# Marginal propensity to consume

In economics, the marginal propensity to consume (MPC) is a metric that quantifies induced consumption, the concept that the increase in personal consumer spending (consumption) occurs with an increase in disposable income (income after taxes and transfers). The proportion of disposable income which individuals spend on consumption is known as propensity to consume. MPC is the proportion of additional income that an individual consumes. For example, if a household earns one extra dollar of disposable income, and the marginal propensity to consume is 0.65, then of that dollar, the household will spend 65 cents and save 35 cents. Obviously, the household cannot spend more than the extra dollar (without borrowing). The MPC is higher in the case of poorer people than in rich.[1]

According to John Maynard Keynes, marginal propensity to consume is less than one.[2]

## Background

Mathematically, the ${\displaystyle {\mathit {MPC}}}$  function is expressed as the derivative of the consumption function ${\displaystyle C}$  with respect to disposable income ${\displaystyle Y}$ , i.e., the instantaneous slope of the ${\displaystyle C}$ -${\displaystyle Y}$  curve.

${\displaystyle {\mathit {MPC}}={\frac {dC}{dY}}}$

or, approximately,

${\displaystyle {\mathit {MPC}}={\frac {\Delta C}{\Delta Y}}}$ , where ${\displaystyle \Delta C}$  is the change in consumption, and ${\displaystyle \Delta Y}$  is the change in disposable income that produced the consumption.

Marginal propensity to consume can be found by dividing change in consumption by a change in income, or ${\displaystyle {\mathit {MPC}}=\Delta C/\Delta Y}$ . The MPC can be explained with the simple example:

Income Consumption
120 120
180 170

Here ${\displaystyle \Delta C=50}$ ; ${\displaystyle \Delta Y=60}$  Therefore, ${\displaystyle {\mathit {MPC}}=\Delta C/\Delta Y=50/60=0.83}$  or 83%. For example, suppose you receive a bonus with your paycheck, and it's $500 on top of your normal annual earnings. You suddenly have$500 more in income than you did before. If you decide to spend \$400 of this marginal increase in income on a new business suit, your marginal propensity to consume will be 0.8 (${\displaystyle \400/\500}$ ).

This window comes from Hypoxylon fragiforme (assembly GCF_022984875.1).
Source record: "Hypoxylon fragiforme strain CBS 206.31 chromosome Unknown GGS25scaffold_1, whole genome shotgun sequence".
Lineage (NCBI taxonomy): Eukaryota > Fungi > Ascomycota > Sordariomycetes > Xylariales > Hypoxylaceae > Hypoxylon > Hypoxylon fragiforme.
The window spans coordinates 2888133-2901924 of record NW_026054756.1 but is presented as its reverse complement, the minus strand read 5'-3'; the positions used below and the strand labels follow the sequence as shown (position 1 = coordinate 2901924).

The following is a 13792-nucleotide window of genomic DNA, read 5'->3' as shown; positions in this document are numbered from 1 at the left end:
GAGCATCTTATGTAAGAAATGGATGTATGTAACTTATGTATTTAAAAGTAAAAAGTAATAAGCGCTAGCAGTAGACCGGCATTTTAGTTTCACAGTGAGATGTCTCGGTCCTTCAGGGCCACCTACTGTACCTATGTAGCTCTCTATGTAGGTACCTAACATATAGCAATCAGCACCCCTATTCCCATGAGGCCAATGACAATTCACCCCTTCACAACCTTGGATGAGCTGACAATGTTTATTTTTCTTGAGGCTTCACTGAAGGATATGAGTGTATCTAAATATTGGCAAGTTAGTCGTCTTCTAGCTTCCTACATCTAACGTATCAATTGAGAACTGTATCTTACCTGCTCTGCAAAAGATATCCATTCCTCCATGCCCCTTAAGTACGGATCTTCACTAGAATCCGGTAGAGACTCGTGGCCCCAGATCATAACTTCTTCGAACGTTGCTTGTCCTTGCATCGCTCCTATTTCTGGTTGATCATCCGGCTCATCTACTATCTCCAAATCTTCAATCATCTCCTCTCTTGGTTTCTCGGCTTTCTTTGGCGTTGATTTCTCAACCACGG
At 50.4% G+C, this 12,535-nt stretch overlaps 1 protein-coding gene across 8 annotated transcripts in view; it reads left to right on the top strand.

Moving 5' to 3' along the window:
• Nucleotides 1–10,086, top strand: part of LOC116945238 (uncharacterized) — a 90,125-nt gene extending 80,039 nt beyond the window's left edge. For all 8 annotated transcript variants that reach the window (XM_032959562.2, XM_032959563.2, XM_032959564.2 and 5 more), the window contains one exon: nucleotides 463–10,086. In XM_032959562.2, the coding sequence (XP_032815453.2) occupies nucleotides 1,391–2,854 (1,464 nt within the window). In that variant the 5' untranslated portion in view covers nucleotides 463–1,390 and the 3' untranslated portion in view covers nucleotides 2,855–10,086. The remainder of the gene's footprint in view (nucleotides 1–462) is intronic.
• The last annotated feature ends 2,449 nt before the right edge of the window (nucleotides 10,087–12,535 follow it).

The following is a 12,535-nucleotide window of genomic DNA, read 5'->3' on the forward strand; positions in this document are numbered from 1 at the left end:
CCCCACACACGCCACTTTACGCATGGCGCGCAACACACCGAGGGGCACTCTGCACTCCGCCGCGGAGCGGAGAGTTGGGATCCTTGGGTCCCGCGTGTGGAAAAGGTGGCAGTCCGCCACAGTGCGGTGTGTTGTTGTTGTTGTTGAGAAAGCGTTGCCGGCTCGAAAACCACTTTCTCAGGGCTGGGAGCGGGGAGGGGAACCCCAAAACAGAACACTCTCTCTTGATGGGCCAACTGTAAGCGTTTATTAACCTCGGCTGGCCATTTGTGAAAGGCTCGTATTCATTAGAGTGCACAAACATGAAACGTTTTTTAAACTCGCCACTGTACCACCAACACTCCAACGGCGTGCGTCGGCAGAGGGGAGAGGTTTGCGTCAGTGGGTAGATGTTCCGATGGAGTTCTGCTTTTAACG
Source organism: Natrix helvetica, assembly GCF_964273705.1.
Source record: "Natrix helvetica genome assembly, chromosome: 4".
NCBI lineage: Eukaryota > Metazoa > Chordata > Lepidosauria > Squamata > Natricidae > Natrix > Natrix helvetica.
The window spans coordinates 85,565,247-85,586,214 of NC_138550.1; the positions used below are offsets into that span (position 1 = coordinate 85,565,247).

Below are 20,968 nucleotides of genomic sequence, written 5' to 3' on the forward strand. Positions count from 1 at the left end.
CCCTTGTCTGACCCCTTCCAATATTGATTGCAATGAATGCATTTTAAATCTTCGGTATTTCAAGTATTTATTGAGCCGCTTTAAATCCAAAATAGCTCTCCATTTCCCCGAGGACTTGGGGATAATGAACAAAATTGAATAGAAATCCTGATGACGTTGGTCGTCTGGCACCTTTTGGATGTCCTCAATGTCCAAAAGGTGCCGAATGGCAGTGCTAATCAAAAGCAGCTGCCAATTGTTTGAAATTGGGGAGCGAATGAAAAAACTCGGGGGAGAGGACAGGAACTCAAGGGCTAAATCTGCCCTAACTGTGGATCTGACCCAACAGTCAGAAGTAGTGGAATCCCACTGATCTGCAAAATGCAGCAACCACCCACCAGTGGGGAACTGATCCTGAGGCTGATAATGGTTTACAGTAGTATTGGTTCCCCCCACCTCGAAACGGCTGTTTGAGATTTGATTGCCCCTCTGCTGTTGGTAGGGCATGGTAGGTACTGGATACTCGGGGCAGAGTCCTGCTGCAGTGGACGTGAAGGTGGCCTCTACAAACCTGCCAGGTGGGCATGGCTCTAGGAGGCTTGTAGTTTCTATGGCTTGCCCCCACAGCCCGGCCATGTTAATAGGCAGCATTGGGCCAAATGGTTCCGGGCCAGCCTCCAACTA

The marginal propensity to consume is measured as the ratio of the change in consumption to the change in income, thus giving us a figure between 0 and 1. The MPC can be more than one if the subject borrowed money or dissaved to finance expenditures higher than their income. The MPC can also be less than zero if an increase in income leads to a reduction in consumption (which might occur if, for example, the increase in income makes it worthwhile to save up for a particular purchase). One minus the MPC equals the marginal propensity to save (in a two sector closed economy), which is crucial to Keynesian economics and a key variable in determining the value of the multiplier. In symbols, we have:${\displaystyle {\frac {\Delta C}{\Delta Y}}+{\frac {\Delta S}{\Delta Y}}=1}$ .

In a standard Keynesian model, the MPC is less than the average propensity to consume (APC) because in the short-run some (autonomous) consumption does not change with income. Falls (increases) in income do not lead to reductions (increases) in consumption because people reduce (add to) savings to stabilize consumption. Over the long-run, as wealth and income rise, consumption also rises; the marginal propensity to consume out of long-run income is closer to the average propensity to consume.

The MPC is not strongly influenced by interest rates; consumption tends to be stable relative to income. In theory one might think that higher interest rates would induce more saving (the substitution effect) but higher interest rates also mean than people do not have to save as much for the future.

Economists often distinguish between the marginal propensity to consume out of permanent income, and the average propensity to consume out of temporary income, because if consumers expect a change in income to be permanent, then they have a greater incentive to increase their consumption.[3] This implies that the Keynesian multiplier should be larger in response to permanent changes in income than it is in response to temporary changes in income (though the earliest Keynesian analyses ignored these subtleties). However, the distinction between permanent and temporary changes in income is often subtle in practice, and it is often quite difficult to designate a particular change in income as being permanent or temporary. What is more, the marginal propensity to consume should also be affected by factors such as the prevailing interest rate and the general level of consumer surplus that can be derived from purchasing.